Travel clinics are also one-stop shops that typically offer malaria prescription services and travel health advice to keep you healthy during your trip. 

While speaking with your primary care physician is often advised before undertaking a big trip, they are unlikely to have access to hard-to-find travel vaccines such as the yellow fever vaccine (YF-VAX) and oral typhoid vaccine (ty21a). More than likely your doctor will refer you to Away Clinic for your vaccines and possibly your malaria prescription too. 

It is very important that you not travel to developing and tropical countries without getting your shots first. International travel carries risks and you don't want to end up sick in bed during your whole trip--or worse. 

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Temple Backpack Traveler

Timing of travel vaccines

If you are planning a big international trip, it is recommended that you contact Away Clinic 6 to 8 weeks prior to your departure. It can take time to get all recommended and required vaccines because some require multiple doses. Here are a few timing issues to consider:

  1. Many countries in Africa require you to receive the yellow fever vaccine at least 10 days prior to entry. It is generally recommended that you get all of your vaccines at least 10 days prior to exposure, or prior to arriving in your destination country in order to ensure maximum possible immunity. Note, however, that immunity starts building right away so don't be discouraged from getting shots if you don't have ten days left before your trip. 

  2. Rabies, Japanese encephalitis, and a few other vaccines require multiple doses that are spaced apart. Spacing is usually 7 to 28 days, depending on the vaccine, so plan ahead.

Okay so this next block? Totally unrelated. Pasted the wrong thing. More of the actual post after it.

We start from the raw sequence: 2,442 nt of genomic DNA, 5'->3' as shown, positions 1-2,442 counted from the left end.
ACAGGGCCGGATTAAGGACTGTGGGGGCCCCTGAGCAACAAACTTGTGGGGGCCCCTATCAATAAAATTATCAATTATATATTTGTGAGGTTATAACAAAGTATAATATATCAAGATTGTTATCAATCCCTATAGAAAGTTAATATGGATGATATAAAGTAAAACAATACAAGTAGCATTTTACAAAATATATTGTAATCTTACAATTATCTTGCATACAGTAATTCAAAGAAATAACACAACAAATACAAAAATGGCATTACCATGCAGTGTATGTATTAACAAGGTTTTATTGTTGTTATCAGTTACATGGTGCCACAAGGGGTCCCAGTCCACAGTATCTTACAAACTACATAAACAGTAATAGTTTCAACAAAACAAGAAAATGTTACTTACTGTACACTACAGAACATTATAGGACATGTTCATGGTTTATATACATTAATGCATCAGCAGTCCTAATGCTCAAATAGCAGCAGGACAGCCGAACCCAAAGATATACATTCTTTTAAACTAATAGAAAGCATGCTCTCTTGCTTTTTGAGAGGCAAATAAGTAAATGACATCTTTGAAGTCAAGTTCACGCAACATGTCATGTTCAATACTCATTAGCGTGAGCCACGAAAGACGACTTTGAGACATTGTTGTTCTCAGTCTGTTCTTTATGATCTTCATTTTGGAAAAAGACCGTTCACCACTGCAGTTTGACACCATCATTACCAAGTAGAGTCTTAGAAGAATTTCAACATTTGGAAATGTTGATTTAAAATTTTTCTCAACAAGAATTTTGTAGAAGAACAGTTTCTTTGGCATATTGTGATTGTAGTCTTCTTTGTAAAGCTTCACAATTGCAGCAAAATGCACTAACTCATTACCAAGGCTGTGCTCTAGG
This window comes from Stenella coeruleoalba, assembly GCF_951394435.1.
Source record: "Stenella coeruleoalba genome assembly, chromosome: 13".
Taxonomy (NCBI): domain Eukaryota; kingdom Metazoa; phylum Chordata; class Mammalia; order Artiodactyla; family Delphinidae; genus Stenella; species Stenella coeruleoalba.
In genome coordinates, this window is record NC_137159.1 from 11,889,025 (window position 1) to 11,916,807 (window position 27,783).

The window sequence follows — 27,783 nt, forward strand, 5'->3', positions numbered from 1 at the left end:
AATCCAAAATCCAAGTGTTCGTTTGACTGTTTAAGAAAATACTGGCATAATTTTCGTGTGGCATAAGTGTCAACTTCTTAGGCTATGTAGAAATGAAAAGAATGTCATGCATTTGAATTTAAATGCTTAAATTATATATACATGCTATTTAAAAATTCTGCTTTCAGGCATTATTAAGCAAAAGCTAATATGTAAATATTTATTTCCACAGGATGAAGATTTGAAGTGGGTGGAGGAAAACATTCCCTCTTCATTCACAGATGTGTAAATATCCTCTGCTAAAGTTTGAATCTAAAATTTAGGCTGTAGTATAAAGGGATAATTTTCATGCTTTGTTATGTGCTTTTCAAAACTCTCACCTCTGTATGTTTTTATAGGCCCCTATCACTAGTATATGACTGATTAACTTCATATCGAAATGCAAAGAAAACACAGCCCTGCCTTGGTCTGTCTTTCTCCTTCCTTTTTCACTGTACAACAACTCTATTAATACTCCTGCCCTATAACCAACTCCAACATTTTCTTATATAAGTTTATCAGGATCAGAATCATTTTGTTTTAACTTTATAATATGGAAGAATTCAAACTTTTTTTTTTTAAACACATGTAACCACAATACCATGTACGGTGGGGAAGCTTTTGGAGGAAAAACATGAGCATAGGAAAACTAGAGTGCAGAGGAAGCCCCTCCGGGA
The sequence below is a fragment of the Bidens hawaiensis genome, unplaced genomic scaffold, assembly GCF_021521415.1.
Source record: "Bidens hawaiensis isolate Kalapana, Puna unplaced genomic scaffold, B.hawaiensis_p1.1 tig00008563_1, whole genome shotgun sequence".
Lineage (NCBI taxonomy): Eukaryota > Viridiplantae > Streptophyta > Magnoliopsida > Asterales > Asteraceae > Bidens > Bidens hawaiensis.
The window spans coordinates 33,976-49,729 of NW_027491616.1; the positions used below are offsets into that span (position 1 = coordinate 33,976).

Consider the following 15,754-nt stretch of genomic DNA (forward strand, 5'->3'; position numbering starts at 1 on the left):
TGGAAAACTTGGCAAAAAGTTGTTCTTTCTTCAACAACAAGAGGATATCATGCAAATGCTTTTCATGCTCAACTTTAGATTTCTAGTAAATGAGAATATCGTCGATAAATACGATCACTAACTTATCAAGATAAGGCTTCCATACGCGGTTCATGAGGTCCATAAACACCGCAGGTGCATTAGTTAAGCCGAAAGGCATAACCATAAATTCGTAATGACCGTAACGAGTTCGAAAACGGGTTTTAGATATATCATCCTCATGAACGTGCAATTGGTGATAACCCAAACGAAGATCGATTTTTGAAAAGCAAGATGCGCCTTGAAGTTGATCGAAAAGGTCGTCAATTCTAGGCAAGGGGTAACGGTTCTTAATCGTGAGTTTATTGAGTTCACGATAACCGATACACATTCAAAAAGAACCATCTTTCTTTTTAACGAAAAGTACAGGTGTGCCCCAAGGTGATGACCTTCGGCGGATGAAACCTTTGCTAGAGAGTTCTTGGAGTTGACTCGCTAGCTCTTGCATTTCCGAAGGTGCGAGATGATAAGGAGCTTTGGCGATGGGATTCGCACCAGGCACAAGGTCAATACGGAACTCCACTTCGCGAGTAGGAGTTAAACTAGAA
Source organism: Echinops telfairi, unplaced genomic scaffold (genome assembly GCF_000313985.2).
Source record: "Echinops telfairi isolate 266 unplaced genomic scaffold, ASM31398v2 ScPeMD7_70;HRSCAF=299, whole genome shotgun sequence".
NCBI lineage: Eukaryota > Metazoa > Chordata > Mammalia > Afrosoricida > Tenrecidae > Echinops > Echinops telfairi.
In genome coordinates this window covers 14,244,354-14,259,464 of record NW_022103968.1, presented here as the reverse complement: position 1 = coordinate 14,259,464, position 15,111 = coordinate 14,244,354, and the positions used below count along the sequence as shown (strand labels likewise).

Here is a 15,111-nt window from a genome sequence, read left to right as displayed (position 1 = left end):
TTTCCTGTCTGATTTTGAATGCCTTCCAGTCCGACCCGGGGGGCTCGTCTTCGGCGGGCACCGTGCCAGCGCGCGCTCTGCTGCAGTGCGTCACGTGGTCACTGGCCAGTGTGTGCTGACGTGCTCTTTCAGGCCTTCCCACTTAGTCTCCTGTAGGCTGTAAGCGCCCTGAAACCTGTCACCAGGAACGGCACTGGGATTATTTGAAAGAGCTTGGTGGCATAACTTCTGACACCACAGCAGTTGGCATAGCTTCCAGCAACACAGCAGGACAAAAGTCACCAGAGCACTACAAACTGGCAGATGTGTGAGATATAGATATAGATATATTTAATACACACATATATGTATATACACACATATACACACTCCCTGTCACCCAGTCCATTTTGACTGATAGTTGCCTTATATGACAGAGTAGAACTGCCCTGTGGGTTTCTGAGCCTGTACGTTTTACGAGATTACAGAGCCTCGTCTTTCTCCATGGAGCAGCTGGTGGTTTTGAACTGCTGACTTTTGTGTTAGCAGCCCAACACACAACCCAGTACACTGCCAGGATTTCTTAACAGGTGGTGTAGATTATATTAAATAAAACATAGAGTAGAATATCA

3. The 28-day rule. If you get a live vaccine, such as yellow fever, you must either get other live vaccines at the same time or wait 28 days to receive other live vaccines. 

 

These are just a few timing issues to consider. Please give us a call with any questions. 

The most common travel vaccines

The vaccinations you need to get before your trip depend on where you are going, what you will be doing while you're there, and your medical and vaccination history. Here are our most commonly administered vaccines to give you an idea:

  1. Yellow fever vaccine (YF-VAX) is required for many countries in Africa and recommended for parts of Latin America.

  2. Typhoid vaccine available in both oral (known as Ty21a or Vivotif) and injectable (Typhim Vi) is recommended for travel to the developing world due to lack of modern sanitation and water treatment infrastructure.

  3. Japanese encephalitis vaccine is recommended for Southeast and East Asia for travelers who plan to stay a long time or who have higher exposure to mosquitoes due to planned activities. 

  4. Polio is surging worldwide and the CDC is recommending a one-time booster for adult travelers to many international destinations.

  5. Meningitis (meningococcal) vaccine is recommended for travel to the meningitis belt in Africa during the dry season (June-October) and required for people taking part in pilgrimages in Saudi Arabia. 

 

But it really depends on the situation so give us a call if you're traveling and we'll set you up with a travel health nurse who can tell you exactly what you need and give you the shots all in one trip. 

A man getting vaccinated